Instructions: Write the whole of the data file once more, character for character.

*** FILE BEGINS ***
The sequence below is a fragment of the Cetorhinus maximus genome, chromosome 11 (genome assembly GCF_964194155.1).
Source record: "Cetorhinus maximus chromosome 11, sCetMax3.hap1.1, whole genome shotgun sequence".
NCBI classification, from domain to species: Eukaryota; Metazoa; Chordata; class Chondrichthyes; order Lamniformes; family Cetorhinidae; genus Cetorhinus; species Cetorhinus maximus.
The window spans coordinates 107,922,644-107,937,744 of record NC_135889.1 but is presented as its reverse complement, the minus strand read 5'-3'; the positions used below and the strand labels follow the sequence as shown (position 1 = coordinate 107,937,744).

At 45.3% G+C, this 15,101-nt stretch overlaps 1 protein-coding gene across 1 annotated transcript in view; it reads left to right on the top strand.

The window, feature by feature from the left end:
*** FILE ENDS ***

The sequence below is a fragment of the Cetorhinus maximus genome, chromosome 11 (genome assembly GCF_964194155.1).
Source record: "Cetorhinus maximus chromosome 11, sCetMax3.hap1.1, whole genome shotgun sequence".
NCBI classification, from domain to species: Eukaryota; Metazoa; Chordata; class Chondrichthyes; order Lamniformes; family Cetorhinidae; genus Cetorhinus; species Cetorhinus maximus.
The window spans coordinates 107,922,644-107,937,744 of record NC_135889.1 but is presented as its reverse complement, the minus strand read 5'-3'; the positions used below and the strand labels follow the sequence as shown (position 1 = coordinate 107,937,744).

At 45.3% G+C, this 15,101-nt stretch overlaps 1 protein-coding gene across 1 annotated transcript in view; it reads left to right on the top strand.

The window, feature by feature from the left end: